However, it all changed with those two finishes from Gray, the first of them coming just after the home fans to our right deemed it the appropriate time to start baiting us. They quickly went quiet at 1-1 and I think they were engaging in a fire drill once we’d gone in front. By then the only noise was from the one end of the ground and those chants of: “We are top of the league.”
They did come close to an equaliser on a couple of occasions. One effort was scrambled away and Heaton was forced into a save to his right. There was some panic at times but the cool head of Taylor more than once calmed things down.
Four minutes of stoppage time were added but eventually we saw it out and the points and the leadership were ours.
It’s likely that we won’t be top when we next kick off. By then Hull will have played and Middlesbrough will have played twice, but it’s a moment to savour no matter how long it lasts.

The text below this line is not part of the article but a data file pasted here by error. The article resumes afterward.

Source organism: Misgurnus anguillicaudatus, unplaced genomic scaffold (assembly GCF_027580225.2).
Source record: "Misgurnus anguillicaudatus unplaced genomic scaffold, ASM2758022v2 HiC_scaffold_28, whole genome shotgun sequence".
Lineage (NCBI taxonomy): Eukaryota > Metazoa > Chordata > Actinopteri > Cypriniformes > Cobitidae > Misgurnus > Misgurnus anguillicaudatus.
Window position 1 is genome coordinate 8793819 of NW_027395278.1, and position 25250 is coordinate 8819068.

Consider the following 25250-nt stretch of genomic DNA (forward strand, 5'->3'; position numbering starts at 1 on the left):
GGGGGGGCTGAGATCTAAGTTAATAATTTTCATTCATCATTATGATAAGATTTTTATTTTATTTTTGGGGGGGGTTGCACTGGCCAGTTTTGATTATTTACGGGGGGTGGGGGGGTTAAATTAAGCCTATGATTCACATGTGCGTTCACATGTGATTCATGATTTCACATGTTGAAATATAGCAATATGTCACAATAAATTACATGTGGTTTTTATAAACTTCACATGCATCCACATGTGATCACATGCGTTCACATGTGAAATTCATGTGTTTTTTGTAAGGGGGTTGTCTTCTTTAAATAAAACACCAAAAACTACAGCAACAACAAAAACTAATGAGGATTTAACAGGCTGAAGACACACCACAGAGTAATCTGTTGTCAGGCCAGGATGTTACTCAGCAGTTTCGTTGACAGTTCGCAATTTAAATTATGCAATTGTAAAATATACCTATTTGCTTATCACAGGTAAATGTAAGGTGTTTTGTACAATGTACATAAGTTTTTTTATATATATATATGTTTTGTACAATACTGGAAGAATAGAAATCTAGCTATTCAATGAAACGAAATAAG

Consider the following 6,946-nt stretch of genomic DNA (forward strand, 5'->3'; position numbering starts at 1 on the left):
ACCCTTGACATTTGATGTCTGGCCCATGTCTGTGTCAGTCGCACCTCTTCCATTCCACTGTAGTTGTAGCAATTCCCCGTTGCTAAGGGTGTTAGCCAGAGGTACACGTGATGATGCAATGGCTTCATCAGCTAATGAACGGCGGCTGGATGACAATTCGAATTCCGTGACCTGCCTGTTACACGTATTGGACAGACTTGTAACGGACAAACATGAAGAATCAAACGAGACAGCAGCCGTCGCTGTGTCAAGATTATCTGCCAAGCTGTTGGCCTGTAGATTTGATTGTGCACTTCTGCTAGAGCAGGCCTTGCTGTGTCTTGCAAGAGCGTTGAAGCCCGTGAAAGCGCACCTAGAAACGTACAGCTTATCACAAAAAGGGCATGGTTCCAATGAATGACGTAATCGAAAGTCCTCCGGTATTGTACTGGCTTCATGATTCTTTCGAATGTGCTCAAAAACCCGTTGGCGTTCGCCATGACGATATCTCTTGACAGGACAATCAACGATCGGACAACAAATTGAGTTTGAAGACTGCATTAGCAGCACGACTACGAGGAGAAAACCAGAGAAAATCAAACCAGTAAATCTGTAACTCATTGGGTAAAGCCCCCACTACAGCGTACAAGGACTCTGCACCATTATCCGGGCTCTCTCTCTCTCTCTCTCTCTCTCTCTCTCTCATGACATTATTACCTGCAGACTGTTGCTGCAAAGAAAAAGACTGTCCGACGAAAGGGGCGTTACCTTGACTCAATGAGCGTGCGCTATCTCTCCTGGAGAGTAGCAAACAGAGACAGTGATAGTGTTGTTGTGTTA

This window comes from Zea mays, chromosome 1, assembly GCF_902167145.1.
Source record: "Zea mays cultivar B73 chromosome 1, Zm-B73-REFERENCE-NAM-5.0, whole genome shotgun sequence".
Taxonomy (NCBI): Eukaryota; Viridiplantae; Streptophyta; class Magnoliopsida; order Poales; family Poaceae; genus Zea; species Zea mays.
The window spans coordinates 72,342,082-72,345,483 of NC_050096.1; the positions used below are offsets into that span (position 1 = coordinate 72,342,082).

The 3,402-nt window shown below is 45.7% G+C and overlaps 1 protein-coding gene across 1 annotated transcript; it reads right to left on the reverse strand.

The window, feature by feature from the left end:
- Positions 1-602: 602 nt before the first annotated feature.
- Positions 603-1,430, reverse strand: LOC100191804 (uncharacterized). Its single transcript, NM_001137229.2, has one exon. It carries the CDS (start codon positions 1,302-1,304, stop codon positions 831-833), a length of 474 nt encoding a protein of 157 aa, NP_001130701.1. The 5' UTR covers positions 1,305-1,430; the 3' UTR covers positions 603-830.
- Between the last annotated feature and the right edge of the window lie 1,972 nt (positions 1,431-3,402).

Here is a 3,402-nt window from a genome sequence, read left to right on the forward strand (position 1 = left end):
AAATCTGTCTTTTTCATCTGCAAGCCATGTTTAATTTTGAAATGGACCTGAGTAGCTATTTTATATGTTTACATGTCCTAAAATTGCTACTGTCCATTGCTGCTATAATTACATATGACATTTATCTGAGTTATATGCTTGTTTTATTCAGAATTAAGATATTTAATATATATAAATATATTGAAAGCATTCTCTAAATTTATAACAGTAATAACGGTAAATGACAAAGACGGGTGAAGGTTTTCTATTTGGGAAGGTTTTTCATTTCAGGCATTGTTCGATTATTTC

Gray led the procession of players handing over their shirts to fans. Barton, the one again very impressive Ben Mee, Vokes and Tarkowski all followed with a jobs worth steward unnecessarily getting involved with Tarky who was trying to do no more than hand his shirt to a young Burnley supporter.
Sean Dyche often says we have to find different ways of winning. This is another way; this is winning when you don’t play well and probably don’t deserve to get the three points. Bob Paisley used to say these were the best wins of the lot and we bumped into Matt Taylor after the game who agreed totally with that sentiment.
It’s a sixth away win of the season, we’re up to 65 points with 12 games remaining. Anything can happen and it’s going to be tight, but bring it on, starting with whoever it is we play next week.
The teams were;
Bolton: Paul Rachubka, Josh Vela, Robert Holding, Derik Osede, Dean Moxey, Jay Spearing (Wellington Silva 89), Mark Davies, Darren Pratley, Zach Clough (Stephen Dobbie 82), Emile Heskey (Gary Madine 65). Subs not used: Harry Campbell, Neil Danns, Lawrie Wilson, Kaiyne Woolery.
Burnley: Tom Heaton, Matt Lowton, James Tarkowski, Ben Mee, Stephen Ward, George Boyd (Matt Taylor 72), Joey Barton, David Jones (Fredrik Ulvestad 84), Scott Arfield, Sam Vokes, Andre Gray (Rouwen Hennings 90+3).
Yellow Card: Scott Arfield.
Referee: Steve Martin (Staffordshire).
Attendance: 17,484 (including 3,877 Clarets).